When I was in Iraq, our infantry company received a crate full of third hand romance novels from a library. We used them for target practice on the confiscated arms range, but it was there I realized: people wanted to help veterans, but they just didn’t know what we wanted.
Captain Stephen Machuga, US Army (ret) Founder and CEO, Stack-Up.org
My name is Captain Stephen Machuga, and video gaming saved my life.
From the time I could walk, I’ve had various video game controllers in my hands at all times. So it should come as no surprise that video gaming helped acclimatize me back into normal life when I redeployed from a 13-month tour in Iraq.
My particular problem was trash pickup day. In Iraq, insurgents hid explosive devices in piles of trash littering the sides of every road in the country, so every time we would drive by one, you would just wait for it to blow up in your face. Fast forward to coming back home, and imagine driving to the mall on trash day, where there were piles of trash all over the place around my house. Sure I was safely back home, but the subconscious search for wires coming out of garbage piles made it extremely difficult to leave my house.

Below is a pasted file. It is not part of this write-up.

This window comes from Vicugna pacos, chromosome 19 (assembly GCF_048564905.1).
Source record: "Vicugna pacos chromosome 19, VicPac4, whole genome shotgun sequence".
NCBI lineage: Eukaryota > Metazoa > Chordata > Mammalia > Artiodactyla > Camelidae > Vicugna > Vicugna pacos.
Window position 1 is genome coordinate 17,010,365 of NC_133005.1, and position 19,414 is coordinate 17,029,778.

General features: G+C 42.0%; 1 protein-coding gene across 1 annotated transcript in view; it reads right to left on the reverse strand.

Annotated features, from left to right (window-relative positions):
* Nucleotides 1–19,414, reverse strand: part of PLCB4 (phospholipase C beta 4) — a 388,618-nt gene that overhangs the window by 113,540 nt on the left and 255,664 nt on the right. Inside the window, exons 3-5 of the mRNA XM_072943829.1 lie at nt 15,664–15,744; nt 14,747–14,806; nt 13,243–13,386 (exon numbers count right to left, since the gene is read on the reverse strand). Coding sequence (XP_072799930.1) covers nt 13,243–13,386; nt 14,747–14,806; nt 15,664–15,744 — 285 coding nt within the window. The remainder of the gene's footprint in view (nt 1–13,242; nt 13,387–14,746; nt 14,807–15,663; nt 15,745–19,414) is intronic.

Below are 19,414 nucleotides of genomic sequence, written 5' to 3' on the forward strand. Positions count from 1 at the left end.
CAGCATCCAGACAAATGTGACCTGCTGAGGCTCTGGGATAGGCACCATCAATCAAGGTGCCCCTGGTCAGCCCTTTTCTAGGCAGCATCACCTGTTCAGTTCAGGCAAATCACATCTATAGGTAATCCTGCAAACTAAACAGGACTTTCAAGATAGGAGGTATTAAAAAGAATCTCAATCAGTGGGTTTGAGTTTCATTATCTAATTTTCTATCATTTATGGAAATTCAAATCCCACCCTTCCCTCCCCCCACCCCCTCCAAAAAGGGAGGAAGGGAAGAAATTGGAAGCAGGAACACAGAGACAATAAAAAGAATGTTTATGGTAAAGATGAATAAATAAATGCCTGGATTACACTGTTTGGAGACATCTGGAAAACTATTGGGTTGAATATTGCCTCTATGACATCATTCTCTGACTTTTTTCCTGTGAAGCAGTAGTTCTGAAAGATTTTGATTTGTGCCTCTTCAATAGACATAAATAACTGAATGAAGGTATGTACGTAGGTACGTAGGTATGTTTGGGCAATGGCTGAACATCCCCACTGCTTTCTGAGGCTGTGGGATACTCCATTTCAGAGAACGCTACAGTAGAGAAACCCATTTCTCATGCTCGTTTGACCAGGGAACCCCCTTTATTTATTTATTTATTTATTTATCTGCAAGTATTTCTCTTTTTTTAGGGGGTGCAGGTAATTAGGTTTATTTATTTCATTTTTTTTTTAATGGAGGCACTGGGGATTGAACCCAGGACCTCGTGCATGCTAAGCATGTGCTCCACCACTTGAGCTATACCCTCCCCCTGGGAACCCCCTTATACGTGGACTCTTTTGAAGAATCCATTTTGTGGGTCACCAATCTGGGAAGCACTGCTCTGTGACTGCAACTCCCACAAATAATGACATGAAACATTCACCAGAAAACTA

Fortunately for me, a little game called World of Warcraft came out a few weeks after I got home from Iraq. I remember standing at the front door to a Walmart near Fort Lewis at 6 AM, waiting for the doors to open so I could get my hands on a copy. I played that game like some people breathe in oxygen, and for the next month or so, it completely dominated my waking hours. When I was forced to leave my house, I would be in such a hurry to get back to the game, that over time, gaming took my mind off the anxiety that living in a combat zone for a year built up.
It was that support I wanted to share with my brothers and sisters in arms. So in 2010, when my driver from Iraq re-enlisted and was immediately shipped to Afghanistan, he reached out to me for help. He knew I had fostered some contacts in the games industry, and asked if I could reach out to some of them to see if they could get his unit some games and a video game console. The response from the games industry was surprising, and I received an amazing bounty of donated games and gear. Upon receiving it in Afghanistan, the word got out that this crazy ex-Army captain was sending out thousands of dollars worth of games and gear to units that sent him an email.
And here we are now, standing tall, proud of our gaming heritage with the launch of Stack-Up.org.